While back in Seoul this time, I dragged Jeff to check out this fried chicken place HANCHU (한추) in Garosu-gil, touted as THE BEST PLACE EVER for fried chicken and stuffed peppers on a food blog. THE BEST? Hot damn that’s a pretty big promise to put out there in a land full of heavenly fried chickens.

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A little soju and complementary crackers to kick things off…

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Stuffed peppers with a golden crispy coat

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Sundobu chigae (spicy tofu stew)

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Fried chicken in all its golden glory!

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Jeff’s tastebuds totally not overwhelmed by the spiciness. Not at all :)

Jeff, Sophia and I (mostly me, followed by Jeff hehe) ended up polishing the stuffed peppers, spicy fried chicken (pic at top of the post), fried chicken and sundobu chigae a.k.a. spicy tofu stew.

The verdict? Spicy fried chicken was the bomb! It was fried to golden perfection – not over fried or greasy. In fact, it actually looked like it was baked or air-fried (or one of those fancy new-age frying thingamajig). We asked the owner if he baked the chicken and he was like “Err no, its fried, dude”. My bad whoops. Anyhoo, the sweet and spicy sauce which coated each nugget of heavenly chicken bites was thick and flavourful without being overpowering. The sesame seeds tossed over each succulent bite provided a nice crunchy texture. I much prefer the spicy chicken over the normal fried chicken which was good, but lacked that extra taste-factor. What’s unique about the fried chicken here is that chopped green peppers are mixed in when frying the chicken, so that you get a nice zing-yin to the chicken’s yang.

The stuffed peppers were pretty good, with a succulent meat filling beneath the layer of crunchy pepper and golden batter. We ended up dipping the peppers in the spicy chicken’s sauce (instead of the other soy sauce they gave us), because delicious sauces are meant to be spread over errthang :)

Amidst all the deep fried goodness, the sundobu chigae was a major letdown. The fiery stew looked promisingly spicy, but was utterly tasteless. Credit must be given to the tofu though, which was extremely fresh and wobbly and yea..the only saving grace in the dish. That said, we pretty much had the entire dish simply because who can say no to tofu, eggs and enoki all together!

We ended up paying ~15,000 KRW on average for each dish. Portions are hearty here, and I waddled home with fried chicken twins… It’s a great chicken place (not too sure if it’s THE BEST, still need to investigate other chicken offerings across Seoul), but definitely a joint I would go back to when I’m craving Korean fried chicken while shopping along Garosu-gil…or after a night out as they open till 3am :)

–Sulsuls

Wherefore art thou?

HanChu 한추 (한잔의 추억)
549-9 Shinsa-dong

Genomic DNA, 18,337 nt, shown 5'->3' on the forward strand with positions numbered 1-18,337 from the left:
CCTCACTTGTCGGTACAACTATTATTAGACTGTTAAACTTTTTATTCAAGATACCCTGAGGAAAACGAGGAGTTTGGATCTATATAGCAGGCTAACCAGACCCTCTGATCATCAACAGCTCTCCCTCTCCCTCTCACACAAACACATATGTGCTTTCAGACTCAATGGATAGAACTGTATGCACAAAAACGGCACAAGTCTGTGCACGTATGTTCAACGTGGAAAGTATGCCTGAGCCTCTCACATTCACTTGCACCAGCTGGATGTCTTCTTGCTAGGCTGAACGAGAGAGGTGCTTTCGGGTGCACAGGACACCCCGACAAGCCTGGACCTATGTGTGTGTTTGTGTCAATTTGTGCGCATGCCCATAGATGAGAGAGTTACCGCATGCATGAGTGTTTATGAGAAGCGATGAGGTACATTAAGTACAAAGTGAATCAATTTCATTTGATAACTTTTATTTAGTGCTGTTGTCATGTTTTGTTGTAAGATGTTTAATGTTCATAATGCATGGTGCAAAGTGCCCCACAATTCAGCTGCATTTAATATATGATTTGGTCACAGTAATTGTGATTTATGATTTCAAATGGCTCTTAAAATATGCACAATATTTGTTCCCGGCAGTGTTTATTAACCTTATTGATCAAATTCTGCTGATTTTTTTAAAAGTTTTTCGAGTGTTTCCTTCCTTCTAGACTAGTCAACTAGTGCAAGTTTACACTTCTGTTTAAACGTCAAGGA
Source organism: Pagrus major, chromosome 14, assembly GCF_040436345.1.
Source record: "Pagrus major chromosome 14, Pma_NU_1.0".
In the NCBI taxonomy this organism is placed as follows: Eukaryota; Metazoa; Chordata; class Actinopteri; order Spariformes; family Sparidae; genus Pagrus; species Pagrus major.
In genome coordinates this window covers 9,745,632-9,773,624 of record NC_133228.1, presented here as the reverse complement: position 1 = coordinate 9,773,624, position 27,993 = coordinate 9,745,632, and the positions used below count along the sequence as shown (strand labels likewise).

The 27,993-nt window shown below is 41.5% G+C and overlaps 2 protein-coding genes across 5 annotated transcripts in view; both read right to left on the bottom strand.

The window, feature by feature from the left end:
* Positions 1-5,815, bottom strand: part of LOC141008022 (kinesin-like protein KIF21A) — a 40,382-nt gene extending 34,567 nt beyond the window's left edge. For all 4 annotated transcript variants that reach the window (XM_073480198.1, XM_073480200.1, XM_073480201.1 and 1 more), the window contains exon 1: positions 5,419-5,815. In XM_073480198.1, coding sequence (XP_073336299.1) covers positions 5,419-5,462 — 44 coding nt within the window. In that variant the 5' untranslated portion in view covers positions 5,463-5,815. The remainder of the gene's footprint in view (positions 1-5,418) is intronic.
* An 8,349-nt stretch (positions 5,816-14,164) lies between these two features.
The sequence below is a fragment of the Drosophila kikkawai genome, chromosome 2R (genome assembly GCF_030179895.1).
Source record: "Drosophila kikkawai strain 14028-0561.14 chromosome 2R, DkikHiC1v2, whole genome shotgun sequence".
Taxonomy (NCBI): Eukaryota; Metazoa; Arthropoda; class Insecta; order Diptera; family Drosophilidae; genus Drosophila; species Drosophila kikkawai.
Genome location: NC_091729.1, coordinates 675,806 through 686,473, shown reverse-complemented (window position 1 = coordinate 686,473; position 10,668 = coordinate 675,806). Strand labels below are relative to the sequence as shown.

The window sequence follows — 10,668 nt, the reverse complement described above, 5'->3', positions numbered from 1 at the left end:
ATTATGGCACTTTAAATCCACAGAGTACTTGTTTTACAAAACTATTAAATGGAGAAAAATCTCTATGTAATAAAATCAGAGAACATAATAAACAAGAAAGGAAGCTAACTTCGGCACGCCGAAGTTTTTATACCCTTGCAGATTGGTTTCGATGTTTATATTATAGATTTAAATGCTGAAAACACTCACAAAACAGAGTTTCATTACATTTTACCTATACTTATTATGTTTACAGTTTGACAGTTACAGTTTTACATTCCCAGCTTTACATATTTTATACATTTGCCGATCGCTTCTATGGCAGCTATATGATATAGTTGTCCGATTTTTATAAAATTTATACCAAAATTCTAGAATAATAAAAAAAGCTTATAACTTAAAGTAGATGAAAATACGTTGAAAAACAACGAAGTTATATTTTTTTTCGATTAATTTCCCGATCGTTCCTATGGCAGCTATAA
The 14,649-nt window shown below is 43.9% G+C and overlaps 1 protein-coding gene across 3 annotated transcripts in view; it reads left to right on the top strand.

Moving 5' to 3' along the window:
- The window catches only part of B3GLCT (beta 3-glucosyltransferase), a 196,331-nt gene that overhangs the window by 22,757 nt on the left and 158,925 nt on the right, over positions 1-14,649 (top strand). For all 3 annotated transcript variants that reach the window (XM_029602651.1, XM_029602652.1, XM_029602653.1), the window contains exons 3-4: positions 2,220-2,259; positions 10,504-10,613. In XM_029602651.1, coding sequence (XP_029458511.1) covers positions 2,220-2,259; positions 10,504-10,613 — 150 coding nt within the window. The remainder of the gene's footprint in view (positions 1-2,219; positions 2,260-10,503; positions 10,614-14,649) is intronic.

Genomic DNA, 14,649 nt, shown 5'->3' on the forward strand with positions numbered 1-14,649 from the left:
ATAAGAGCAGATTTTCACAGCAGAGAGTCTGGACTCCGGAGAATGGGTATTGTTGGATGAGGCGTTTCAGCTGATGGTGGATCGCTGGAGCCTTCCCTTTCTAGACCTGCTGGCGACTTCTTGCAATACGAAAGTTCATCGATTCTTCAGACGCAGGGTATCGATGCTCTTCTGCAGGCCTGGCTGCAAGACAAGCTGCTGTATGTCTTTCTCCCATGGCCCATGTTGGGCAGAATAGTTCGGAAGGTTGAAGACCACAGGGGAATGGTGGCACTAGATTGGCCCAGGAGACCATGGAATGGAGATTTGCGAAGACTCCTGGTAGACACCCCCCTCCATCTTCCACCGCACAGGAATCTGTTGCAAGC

Gangnam-gu Seoul

Seoul eats: Buncha time at Tang

Buncha meat

Tang (땅), a 5 mins walk down the road from the Ritz Carlton in Seoul, does a kickass Vietnamese-Korean fusion. Billing themselves as an Asian dining place, their signature dish is buncha – a Vietnamese dish of grilled pork and vermicelli.

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We were transfixed by Tang’s version of buncha, which was fresh, delicious and grilled to perfection. The pork was grilled just nicely to seal in its delicious sweet taste and retain its fatty tenderness (plus points for not being too oily till death becomes it!). The vermicelli came with THE MOST AMAZING dipping sauce – a combination of piquant fish sauce, tangy citrus and a slice of lemon to add even more citrus-y goodness. Dipping the noodles into this crack sauce, followed by a mouthful of crispy salad, and rounding it off with juicy slices of pork is the most amazing combination of sweet, tangy, salty tastes. Ever.

Buncha fried rice

We gave the green fried rice with prawn a try, which turned out a little bland. The saving grace was the juicy little prawns, which burst into fresh succulent flavours with each mouthful (but not enough to save the overall meh-ness of the fried rice).

We ended up paying 54,000 KRW for 3 buncha sets (which came with soft drinks) and the fried rice. A little on the high-end for quick one-dish meals, but it’s refreshingly delicious, and the decor is clean and cozy.

Buncha decor

Apparently they’ve outlets across Tokyo, London, New York, Shanghai. Give it a try if you happen to swing by those cities,. Remember to stick to their specialty buncha for some Vietnamese-Korean goodnessand you’ll leave a happy foodie :)

–Sulsuls

Wherefore art thou?

Tang (땅) (Turn left when you exit the Ritz-Carlton, and keep walking down the main road for 5 mins. You’ll pass by Bandi (a huge nail salon), and Tang is right after that)

1F Yonwoo Bldg
601-1 Yeoksam-dong
Gangnam-gu